21.  The program also includes symmetric (downward/upward) adjusters for the performance criteria on net credit from the banking system to the government for higher/lower-than-programmed nonproject external financing disbursements (net of external debt service effectively paid)9 and lower/higher-than-programmed net reduction of domestic arrears. The upward adjustment in net credit from the banking system to the government is capped at 50 percent of the total shortfall (i.e., the net external financing shortfall plus the excess in net reduction in domestic payments arrears), with a cumulative maximum of CFAF 30 billion.10 The program also includes a symmetric (downward/upward) adjuster for the net bank credit to the government for privatization proceeds higher/lower than projected in the program. The program's financing assumptions are the following: (i) external debt service for 2001 as per the December 15, 2000 Paris Club rescheduling agreement, the agreed payment of arrears deferred from 2000, and moratorium and penalty/late interest; (ii) zero nonproject external financing disbursements; (iii) disbursements on project-related financing totaling CFAF 20 billion in 2001; and (iv) a net reduction of domestic payments arrears of CFAF 50.1 billion (Table 1 of the letter of intent of April 10, 2001).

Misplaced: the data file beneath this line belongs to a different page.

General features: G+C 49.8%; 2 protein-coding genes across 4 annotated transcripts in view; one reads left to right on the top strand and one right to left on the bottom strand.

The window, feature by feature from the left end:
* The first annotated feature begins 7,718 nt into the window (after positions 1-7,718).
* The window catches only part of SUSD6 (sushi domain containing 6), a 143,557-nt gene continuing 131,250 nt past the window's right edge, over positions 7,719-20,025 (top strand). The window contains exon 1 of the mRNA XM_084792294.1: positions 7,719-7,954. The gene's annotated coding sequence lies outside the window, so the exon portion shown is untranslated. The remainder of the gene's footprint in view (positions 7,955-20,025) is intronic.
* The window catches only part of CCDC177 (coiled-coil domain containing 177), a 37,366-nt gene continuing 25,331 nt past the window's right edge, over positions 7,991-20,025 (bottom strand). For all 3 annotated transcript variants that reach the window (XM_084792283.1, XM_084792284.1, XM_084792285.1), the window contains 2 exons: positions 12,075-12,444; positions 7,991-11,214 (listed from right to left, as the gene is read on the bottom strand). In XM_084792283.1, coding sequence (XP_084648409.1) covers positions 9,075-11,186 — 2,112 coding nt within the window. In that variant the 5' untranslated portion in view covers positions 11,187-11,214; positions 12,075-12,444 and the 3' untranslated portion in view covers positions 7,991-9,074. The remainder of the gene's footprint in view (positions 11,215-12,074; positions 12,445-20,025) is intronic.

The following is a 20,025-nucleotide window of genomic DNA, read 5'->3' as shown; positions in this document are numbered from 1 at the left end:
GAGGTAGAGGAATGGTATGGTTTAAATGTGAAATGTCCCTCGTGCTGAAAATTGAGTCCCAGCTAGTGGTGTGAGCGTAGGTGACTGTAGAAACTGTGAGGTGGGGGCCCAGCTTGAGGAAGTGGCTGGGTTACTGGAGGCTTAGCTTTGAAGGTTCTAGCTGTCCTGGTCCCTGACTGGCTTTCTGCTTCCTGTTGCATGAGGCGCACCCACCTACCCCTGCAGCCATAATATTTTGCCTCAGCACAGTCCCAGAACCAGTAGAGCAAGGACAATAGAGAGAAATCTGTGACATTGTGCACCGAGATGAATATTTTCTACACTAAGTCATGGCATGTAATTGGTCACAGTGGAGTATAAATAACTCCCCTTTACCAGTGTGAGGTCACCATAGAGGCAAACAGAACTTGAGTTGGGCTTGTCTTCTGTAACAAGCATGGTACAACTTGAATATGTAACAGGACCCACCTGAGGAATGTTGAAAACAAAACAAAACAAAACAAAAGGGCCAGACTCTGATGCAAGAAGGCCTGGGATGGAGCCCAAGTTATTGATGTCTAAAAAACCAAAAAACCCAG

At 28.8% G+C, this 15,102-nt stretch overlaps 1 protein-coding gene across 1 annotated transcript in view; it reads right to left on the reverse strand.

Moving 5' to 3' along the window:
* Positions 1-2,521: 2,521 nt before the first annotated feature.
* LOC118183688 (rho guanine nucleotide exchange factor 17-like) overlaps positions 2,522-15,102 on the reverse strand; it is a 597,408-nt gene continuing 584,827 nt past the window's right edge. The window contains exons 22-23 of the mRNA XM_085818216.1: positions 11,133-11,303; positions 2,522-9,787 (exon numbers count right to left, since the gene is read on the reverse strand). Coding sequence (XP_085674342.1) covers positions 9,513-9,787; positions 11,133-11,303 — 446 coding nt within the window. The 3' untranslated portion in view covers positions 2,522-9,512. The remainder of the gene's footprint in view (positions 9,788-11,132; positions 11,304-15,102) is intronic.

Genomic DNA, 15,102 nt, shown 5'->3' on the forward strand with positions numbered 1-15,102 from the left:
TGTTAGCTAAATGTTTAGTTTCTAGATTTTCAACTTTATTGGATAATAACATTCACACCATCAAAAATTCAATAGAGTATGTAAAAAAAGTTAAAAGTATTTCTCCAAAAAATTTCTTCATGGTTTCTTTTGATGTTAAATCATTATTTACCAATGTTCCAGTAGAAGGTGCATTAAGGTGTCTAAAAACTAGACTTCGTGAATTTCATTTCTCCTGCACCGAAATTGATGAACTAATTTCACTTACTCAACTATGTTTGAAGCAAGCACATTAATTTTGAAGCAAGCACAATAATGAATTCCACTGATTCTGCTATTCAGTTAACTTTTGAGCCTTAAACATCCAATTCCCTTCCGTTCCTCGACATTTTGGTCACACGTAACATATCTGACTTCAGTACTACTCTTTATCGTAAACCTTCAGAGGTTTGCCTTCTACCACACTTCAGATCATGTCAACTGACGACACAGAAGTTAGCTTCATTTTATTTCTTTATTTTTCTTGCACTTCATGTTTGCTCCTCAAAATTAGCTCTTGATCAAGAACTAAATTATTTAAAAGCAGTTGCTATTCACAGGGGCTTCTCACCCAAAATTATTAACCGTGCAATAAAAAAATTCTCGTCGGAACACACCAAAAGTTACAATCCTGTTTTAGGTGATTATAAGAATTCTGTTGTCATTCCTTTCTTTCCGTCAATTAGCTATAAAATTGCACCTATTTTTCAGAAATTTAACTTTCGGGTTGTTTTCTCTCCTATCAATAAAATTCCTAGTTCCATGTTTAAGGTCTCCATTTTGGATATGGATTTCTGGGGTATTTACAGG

C.  Structural Performance Criteria

22.  The structural performance criteria are specified in Table 2 of the letter of intent of April 10, 2001.

D.  Structural Benchmarks

23.  The structural benchmarks are specified in Table 4.

E.  Key Assumptions of the 2001 Program

24.  The main assumptions of the program are the following:


  2001
World oil prices (U.S. dollar per barrel) 23.0
Gabonese export oil prices (U.S. dollar per barrel) 22.0
Oil output (in millions of metric tons)1 11.3
Exchange rate (CFA francs per US$1, annual average) 694.6

1The average conversion rate is 7.271 barrels per metric ton

25.  In computing the value of oil exports, oil output is reduced by 616,000 metric tons in 2001, reflecting the amount of domestically produced oil consumed by the domestic oil refinery company (SOGARA). As regards non-oil export tax and duties, the program assumes total timber and manganese exports of CFAF 324.0 billion and CFAF 82.3 billion, respectively, in 2001.

F.  Reporting Requirements11